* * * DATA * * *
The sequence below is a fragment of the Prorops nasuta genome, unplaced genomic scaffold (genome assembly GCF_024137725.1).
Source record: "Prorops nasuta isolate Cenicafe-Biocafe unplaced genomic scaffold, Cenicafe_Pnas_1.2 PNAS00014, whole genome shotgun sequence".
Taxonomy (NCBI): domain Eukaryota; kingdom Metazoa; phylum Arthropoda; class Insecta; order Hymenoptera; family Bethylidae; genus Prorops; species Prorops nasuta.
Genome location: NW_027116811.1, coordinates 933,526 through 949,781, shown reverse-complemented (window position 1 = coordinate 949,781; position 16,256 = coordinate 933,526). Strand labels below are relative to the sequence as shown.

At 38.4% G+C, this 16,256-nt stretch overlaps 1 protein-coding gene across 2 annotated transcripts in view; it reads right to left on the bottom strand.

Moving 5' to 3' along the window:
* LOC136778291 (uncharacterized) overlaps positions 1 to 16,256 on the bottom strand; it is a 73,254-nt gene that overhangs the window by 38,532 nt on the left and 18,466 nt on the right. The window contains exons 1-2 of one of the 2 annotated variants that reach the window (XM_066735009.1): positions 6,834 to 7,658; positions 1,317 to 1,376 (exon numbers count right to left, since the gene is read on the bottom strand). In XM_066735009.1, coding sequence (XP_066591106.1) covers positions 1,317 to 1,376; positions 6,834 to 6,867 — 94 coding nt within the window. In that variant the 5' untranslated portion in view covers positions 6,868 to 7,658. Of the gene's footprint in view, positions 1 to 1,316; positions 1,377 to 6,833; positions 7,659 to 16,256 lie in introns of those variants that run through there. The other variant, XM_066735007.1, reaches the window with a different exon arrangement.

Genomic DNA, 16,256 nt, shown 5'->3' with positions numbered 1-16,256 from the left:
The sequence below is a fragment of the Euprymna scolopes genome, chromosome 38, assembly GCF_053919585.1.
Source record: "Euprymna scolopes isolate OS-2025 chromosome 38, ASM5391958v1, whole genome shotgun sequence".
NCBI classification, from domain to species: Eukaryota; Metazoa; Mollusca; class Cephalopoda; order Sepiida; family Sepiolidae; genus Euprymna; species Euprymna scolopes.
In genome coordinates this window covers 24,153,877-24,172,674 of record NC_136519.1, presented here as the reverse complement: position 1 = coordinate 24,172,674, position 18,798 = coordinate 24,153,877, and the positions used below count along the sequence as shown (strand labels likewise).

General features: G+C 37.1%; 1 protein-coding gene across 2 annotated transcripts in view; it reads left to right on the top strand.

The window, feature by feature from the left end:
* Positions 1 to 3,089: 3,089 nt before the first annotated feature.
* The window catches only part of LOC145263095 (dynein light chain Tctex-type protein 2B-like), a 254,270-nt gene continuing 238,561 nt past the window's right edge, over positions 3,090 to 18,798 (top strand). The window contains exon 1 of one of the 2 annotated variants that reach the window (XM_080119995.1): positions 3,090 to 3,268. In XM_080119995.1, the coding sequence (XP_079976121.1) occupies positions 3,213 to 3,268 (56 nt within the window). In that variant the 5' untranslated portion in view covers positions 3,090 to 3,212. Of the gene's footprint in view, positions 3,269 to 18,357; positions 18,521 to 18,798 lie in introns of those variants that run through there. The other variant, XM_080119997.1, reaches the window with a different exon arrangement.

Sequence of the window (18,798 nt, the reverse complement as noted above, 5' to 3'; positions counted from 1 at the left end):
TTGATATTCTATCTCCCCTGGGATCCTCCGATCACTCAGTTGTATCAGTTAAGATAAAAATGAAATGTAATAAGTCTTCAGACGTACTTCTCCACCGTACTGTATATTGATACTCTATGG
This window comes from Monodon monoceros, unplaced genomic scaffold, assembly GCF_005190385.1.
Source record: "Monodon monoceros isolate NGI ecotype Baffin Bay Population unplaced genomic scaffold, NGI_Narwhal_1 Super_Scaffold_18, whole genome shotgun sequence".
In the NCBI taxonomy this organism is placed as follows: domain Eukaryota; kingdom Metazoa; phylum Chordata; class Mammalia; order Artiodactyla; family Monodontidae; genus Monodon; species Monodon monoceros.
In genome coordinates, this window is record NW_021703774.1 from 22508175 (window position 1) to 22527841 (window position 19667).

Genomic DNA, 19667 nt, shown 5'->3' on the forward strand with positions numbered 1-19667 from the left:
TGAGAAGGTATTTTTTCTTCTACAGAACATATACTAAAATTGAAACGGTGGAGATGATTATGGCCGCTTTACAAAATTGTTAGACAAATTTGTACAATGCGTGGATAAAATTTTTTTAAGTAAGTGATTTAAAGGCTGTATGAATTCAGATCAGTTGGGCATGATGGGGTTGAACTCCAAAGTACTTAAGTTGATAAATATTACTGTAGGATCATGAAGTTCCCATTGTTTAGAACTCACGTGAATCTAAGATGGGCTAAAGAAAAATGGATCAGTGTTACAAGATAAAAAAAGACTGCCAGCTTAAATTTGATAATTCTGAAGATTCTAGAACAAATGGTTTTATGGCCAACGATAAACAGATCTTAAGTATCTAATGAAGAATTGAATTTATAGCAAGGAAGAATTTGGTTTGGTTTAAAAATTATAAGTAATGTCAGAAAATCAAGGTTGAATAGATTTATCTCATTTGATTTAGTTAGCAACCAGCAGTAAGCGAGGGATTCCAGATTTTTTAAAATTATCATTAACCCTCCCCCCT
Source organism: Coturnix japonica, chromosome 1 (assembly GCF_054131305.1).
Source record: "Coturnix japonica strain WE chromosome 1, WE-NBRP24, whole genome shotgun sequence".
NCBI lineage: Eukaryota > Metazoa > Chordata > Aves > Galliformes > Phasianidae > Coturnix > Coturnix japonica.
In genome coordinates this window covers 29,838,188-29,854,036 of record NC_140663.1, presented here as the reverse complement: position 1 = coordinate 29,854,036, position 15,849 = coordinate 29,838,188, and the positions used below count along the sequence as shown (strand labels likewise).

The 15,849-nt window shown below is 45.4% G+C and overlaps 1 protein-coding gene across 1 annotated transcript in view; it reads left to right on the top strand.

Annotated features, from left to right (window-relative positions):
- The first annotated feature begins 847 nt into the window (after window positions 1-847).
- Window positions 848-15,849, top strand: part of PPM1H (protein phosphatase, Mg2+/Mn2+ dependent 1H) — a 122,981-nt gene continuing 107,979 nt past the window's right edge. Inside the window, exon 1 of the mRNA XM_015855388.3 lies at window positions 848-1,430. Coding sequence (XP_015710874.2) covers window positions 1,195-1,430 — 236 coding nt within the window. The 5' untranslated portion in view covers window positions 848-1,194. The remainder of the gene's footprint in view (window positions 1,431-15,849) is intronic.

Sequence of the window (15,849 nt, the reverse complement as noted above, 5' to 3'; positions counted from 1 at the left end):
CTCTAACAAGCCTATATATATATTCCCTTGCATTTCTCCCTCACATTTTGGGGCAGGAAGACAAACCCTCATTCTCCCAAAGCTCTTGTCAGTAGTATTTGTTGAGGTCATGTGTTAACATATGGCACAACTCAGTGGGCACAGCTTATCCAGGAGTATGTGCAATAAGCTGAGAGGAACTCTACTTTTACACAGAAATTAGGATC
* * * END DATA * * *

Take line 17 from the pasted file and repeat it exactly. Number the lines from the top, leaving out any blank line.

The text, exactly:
Sequence of the window (18,798 nt, the reverse complement as noted above, 5' to 3'; positions counted from 1 at the left end):